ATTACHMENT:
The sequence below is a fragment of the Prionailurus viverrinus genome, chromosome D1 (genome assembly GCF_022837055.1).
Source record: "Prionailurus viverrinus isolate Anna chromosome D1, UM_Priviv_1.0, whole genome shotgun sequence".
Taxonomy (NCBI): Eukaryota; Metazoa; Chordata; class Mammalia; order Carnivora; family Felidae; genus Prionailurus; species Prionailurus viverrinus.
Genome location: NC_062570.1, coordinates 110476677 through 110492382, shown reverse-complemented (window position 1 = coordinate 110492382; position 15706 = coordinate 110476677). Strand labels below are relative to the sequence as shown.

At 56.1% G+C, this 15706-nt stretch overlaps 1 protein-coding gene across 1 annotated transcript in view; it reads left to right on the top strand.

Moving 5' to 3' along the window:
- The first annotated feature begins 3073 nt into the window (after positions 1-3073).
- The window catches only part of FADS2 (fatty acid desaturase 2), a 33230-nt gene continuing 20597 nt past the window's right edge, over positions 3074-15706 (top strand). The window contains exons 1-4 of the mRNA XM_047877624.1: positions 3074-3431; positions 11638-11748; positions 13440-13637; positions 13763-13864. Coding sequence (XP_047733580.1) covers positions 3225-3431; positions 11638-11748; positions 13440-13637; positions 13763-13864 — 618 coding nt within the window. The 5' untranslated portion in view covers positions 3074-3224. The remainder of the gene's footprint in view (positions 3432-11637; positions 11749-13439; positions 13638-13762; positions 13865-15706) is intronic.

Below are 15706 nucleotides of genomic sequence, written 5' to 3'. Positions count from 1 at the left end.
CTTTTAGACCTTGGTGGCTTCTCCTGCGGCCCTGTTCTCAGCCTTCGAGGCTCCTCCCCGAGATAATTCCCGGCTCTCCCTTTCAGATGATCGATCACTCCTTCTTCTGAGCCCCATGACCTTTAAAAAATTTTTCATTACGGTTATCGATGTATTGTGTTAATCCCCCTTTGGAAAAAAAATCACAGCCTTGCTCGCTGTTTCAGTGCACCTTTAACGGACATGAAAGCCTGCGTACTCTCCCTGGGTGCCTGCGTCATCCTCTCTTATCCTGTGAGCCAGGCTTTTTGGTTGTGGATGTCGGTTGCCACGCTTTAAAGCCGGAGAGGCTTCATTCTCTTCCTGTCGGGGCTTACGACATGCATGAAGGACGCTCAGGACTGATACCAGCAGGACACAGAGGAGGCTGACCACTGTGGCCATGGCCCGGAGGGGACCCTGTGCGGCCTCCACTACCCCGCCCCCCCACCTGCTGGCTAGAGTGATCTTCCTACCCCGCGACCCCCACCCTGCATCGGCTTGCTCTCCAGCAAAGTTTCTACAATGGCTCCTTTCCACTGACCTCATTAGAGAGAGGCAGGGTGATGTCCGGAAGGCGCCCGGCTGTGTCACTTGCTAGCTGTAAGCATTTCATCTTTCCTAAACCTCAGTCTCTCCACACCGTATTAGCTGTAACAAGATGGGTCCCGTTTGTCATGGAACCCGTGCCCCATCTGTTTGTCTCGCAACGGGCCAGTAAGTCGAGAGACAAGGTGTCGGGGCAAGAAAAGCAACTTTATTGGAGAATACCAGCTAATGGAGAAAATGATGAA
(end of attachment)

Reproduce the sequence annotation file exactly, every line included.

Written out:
The sequence below is a fragment of the Prionailurus viverrinus genome, chromosome D1 (genome assembly GCF_022837055.1).
Source record: "Prionailurus viverrinus isolate Anna chromosome D1, UM_Priviv_1.0, whole genome shotgun sequence".
Taxonomy (NCBI): Eukaryota; Metazoa; Chordata; class Mammalia; order Carnivora; family Felidae; genus Prionailurus; species Prionailurus viverrinus.
Genome location: NC_062570.1, coordinates 110476677 through 110492382, shown reverse-complemented (window position 1 = coordinate 110492382; position 15706 = coordinate 110476677). Strand labels below are relative to the sequence as shown.

At 56.1% G+C, this 15706-nt stretch overlaps 1 protein-coding gene across 1 annotated transcript in view; it reads left to right on the top strand.

Moving 5' to 3' along the window:
- The first annotated feature begins 3073 nt into the window (after positions 1-3073).
- The window catches only part of FADS2 (fatty acid desaturase 2), a 33230-nt gene continuing 20597 nt past the window's right edge, over positions 3074-15706 (top strand). The window contains exons 1-4 of the mRNA XM_047877624.1: positions 3074-3431; positions 11638-11748; positions 13440-13637; positions 13763-13864. Coding sequence (XP_047733580.1) covers positions 3225-3431; positions 11638-11748; positions 13440-13637; positions 13763-13864 — 618 coding nt within the window. The 5' untranslated portion in view covers positions 3074-3224. The remainder of the gene's footprint in view (positions 3432-11637; positions 11749-13439; positions 13638-13762; positions 13865-15706) is intronic.

Below are 15706 nucleotides of genomic sequence, written 5' to 3'. Positions count from 1 at the left end.
CTTTTAGACCTTGGTGGCTTCTCCTGCGGCCCTGTTCTCAGCCTTCGAGGCTCCTCCCCGAGATAATTCCCGGCTCTCCCTTTCAGATGATCGATCACTCCTTCTTCTGAGCCCCATGACCTTTAAAAAATTTTTCATTACGGTTATCGATGTATTGTGTTAATCCCCCTTTGGAAAAAAAATCACAGCCTTGCTCGCTGTTTCAGTGCACCTTTAACGGACATGAAAGCCTGCGTACTCTCCCTGGGTGCCTGCGTCATCCTCTCTTATCCTGTGAGCCAGGCTTTTTGGTTGTGGATGTCGGTTGCCACGCTTTAAAGCCGGAGAGGCTTCATTCTCTTCCTGTCGGGGCTTACGACATGCATGAAGGACGCTCAGGACTGATACCAGCAGGACACAGAGGAGGCTGACCACTGTGGCCATGGCCCGGAGGGGACCCTGTGCGGCCTCCACTACCCCGCCCCCCCACCTGCTGGCTAGAGTGATCTTCCTACCCCGCGACCCCCACCCTGCATCGGCTTGCTCTCCAGCAAAGTTTCTACAATGGCTCCTTTCCACTGACCTCATTAGAGAGAGGCAGGGTGATGTCCGGAAGGCGCCCGGCTGTGTCACTTGCTAGCTGTAAGCATTTCATCTTTCCTAAACCTCAGTCTCTCCACACCGTATTAGCTGTAACAAGATGGGTCCCGTTTGTCATGGAACCCGTGCCCCATCTGTTTGTCTCGCAACGGGCCAGTAAGTCGAGAGACAAGGTGTCGGGGCAAGAAAAGCAACTTTATTGGAGAATACCAGCTAATGGAGAAAATGATGAA